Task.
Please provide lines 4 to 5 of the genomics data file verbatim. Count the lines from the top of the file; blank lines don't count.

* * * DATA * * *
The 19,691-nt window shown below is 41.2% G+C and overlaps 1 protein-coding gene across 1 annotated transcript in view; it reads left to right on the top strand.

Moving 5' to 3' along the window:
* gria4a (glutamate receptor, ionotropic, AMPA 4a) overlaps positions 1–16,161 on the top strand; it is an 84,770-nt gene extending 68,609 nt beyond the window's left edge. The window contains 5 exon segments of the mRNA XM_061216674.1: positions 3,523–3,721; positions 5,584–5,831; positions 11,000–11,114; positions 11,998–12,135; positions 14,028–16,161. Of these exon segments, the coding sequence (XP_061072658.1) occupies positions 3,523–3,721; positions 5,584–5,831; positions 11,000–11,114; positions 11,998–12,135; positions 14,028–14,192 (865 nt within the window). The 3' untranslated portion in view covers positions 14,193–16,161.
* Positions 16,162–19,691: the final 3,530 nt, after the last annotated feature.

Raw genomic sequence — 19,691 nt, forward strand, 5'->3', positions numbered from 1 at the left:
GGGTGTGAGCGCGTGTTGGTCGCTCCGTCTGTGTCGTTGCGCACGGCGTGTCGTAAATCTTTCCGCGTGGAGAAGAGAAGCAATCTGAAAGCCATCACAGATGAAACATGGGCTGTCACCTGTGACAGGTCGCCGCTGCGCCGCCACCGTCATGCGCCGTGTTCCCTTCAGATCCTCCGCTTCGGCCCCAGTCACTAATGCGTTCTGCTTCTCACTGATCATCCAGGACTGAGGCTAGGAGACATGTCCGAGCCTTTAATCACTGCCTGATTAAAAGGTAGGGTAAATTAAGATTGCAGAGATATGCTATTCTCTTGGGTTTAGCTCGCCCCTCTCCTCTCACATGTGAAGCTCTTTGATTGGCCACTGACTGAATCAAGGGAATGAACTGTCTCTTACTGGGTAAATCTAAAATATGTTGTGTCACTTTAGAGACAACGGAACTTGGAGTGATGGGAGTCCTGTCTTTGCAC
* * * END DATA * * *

* Positions 16,162–19,691: the final 3,530 nt, after the last annotated feature.

Raw genomic sequence — 19,691 nt, forward strand, 5'->3', positions numbered from 1 at the left: